Instead of settling in one place, Herodotus spent his life traveling from one Persian territory to another. He crossed the Mediterranean to Egypt and traveled through Palestine to Syria and Babylon. He headed to Macedonia and visited all the islands of the Greek Archipelago: Rhodes, Cyprus, Delos, Paros, Thasos, Samothrace, Crete, Samos, Cythera and Aegina. He sailed through the Hellespont to the Black Sea and kept going until he hit the Danube River. While he traveled, Herodotus collected what he called “autopsies,” or “personal inquiries”: He listened to myths and legends, recorded oral histories and made notes of the places and things that he saw.
When Herodotus was not traveling, he returned to Athens; there, he became something of a celebrity. He gave readings in public places and collected fees from officials for his appearances. In 445 B.C., the people of Athens voted to give him a prize of 10 talents–almost $200,000 in today’s money–to honor him for his contributions to the city’s intellectual life. The Histories
Herodotus spent his entire life working on just one project: an account of the origins and execution of the Greco-Persian Wars (499–479 B.C.) that he called The Histories. (It is from Herodotus’ work that we get the modern meaning of the word “history.”) In part, The Histories was a straightforward account of the wars. “Here is the account,” the work begins, “of the inquiry of Herodotus of Halicarnassus in order that the deeds of men not be erased by time, and that the great and miraculous works–both of the Greeks and the barbarians–not go unrecorded.” It was also an attempt to explain the conflict–“to show what caused them to fight one another,” Herodotus said–by explaining the Persians’ imperial worldview. The Histories also incorporated observations and stories, both factual and fictional, from Herodotus’ travels.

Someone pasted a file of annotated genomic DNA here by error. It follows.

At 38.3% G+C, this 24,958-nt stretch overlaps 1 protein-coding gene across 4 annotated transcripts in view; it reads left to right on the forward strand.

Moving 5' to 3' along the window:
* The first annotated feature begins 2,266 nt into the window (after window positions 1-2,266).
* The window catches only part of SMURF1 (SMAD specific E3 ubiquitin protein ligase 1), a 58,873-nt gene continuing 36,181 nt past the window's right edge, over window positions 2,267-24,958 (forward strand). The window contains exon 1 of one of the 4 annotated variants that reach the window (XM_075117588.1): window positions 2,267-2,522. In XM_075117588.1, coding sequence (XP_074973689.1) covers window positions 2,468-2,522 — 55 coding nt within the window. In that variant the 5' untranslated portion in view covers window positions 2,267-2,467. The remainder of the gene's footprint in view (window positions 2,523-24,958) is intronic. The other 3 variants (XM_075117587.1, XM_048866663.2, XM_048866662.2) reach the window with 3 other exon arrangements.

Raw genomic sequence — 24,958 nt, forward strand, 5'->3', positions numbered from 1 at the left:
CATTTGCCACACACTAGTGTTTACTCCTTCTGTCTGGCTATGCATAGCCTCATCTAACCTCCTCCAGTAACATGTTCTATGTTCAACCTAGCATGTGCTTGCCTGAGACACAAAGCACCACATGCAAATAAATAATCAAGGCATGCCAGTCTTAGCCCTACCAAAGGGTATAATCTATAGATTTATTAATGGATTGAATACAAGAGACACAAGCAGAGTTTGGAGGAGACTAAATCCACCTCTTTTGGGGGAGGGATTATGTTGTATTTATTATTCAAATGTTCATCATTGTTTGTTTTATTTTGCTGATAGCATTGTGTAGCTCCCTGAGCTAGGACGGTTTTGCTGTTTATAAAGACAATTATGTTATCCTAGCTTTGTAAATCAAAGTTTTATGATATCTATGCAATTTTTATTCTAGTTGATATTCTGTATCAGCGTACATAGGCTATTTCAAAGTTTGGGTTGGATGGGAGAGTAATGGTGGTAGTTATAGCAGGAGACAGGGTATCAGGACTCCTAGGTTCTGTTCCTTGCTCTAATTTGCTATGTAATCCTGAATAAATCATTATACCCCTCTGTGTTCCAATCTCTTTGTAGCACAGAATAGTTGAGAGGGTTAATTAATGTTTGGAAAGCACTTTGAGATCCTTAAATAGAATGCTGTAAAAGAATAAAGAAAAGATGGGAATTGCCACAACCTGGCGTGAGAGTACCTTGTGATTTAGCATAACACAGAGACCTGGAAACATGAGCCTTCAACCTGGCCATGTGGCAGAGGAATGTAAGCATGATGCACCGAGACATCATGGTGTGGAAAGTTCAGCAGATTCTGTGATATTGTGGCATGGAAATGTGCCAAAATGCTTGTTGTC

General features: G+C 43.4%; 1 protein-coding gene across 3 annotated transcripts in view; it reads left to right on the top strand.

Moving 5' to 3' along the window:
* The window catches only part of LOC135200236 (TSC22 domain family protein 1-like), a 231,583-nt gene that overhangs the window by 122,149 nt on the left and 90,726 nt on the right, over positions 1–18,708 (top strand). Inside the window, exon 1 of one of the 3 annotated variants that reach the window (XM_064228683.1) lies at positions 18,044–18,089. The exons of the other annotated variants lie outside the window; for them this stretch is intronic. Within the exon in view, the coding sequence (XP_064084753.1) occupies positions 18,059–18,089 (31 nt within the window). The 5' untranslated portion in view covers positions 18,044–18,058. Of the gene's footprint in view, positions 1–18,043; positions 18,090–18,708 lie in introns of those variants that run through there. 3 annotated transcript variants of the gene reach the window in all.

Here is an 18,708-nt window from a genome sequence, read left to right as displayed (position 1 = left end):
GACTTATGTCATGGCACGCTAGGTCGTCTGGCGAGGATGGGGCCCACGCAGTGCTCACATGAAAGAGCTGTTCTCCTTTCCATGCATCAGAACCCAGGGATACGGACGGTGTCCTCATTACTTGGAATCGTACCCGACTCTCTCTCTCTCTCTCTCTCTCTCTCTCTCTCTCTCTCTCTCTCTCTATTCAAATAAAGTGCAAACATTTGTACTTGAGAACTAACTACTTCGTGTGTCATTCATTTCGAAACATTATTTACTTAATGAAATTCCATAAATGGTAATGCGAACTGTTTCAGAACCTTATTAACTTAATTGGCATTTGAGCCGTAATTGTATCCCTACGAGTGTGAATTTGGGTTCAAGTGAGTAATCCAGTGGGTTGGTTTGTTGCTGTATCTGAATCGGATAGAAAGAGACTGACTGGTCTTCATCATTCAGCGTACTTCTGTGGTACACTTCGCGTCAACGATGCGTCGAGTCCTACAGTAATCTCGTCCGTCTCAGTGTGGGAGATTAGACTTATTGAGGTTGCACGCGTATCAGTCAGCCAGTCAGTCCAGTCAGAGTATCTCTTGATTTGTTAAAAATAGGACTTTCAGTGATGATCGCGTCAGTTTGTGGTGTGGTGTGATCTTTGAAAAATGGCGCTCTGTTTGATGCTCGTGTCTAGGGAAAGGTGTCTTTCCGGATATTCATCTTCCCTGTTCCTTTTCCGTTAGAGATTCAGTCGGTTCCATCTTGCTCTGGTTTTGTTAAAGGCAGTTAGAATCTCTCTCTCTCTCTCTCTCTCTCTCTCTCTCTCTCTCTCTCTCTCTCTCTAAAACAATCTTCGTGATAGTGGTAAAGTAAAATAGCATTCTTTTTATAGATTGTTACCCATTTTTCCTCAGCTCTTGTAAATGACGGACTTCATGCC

Earlier writers had produced what Herodotus called “logographies”: These were what we might call travelogues, disconnected tales about places and people that did not cohere into a narrative whole. By contrast, Herodotus used all of his “autopsies” to build a complete story that explained the why and the how of the Persian Wars.
After Herodotus died, editors divided his Histories into nine books. (Each was named after one of the Muses.) The first five books look into the past to try to explain the rise and fall of the Persian Empire. They describe the geography of each state the Persians conquered and tell about their people and customs. The next four books tell the story of the war itself, from the invasions of Greece by Persian emperors Darius and Xerxes to the Greek triumphs at Salamis, Plataea and Mycale in 480 and 479 B.C.
Herodotus’ encyclopedic method did not leave much room for analysis. He treats every piece of his narrative, from the main themes to the digressions and from the facts to the fictions, with equal importance. He shows how Persian hubris led to the downfall of a great empire, but he also places a great deal of stock in gossipy tales of personal shortcomings and moral lessons.